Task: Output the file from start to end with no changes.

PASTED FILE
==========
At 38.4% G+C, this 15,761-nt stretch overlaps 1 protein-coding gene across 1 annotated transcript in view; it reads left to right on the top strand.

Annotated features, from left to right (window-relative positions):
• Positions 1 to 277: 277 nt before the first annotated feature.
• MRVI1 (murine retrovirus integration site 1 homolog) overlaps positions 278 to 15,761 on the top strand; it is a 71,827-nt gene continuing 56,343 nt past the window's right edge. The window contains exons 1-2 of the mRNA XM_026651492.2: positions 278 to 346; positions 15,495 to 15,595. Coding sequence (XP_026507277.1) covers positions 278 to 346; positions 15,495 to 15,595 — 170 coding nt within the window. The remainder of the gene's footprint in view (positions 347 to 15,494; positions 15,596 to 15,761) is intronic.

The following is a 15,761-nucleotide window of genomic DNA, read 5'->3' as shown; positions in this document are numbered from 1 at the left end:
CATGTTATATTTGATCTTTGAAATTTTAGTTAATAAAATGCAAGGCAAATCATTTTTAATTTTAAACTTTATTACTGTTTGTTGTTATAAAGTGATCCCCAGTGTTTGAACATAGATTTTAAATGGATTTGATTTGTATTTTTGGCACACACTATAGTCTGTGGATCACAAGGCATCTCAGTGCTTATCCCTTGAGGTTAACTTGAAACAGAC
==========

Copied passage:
At 38.4% G+C, this 15,761-nt stretch overlaps 1 protein-coding gene across 1 annotated transcript in view; it reads left to right on the top strand.

Annotated features, from left to right (window-relative positions):
• Positions 1 to 277: 277 nt before the first annotated feature.
• MRVI1 (murine retrovirus integration site 1 homolog) overlaps positions 278 to 15,761 on the top strand; it is a 71,827-nt gene continuing 56,343 nt past the window's right edge. The window contains exons 1-2 of the mRNA XM_026651492.2: positions 278 to 346; positions 15,495 to 15,595. Coding sequence (XP_026507277.1) covers positions 278 to 346; positions 15,495 to 15,595 — 170 coding nt within the window. The remainder of the gene's footprint in view (positions 347 to 15,494; positions 15,596 to 15,761) is intronic.

The following is a 15,761-nucleotide window of genomic DNA, read 5'->3' as shown; positions in this document are numbered from 1 at the left end:
CATGTTATATTTGATCTTTGAAATTTTAGTTAATAAAATGCAAGGCAAATCATTTTTAATTTTAAACTTTATTACTGTTTGTTGTTATAAAGTGATCCCCAGTGTTTGAACATAGATTTTAAATGGATTTGATTTGTATTTTTGGCACACACTATAGTCTGTGGATCACAAGGCATCTCAGTGCTTATCCCTTGAGGTTAACTTGAAACAGAC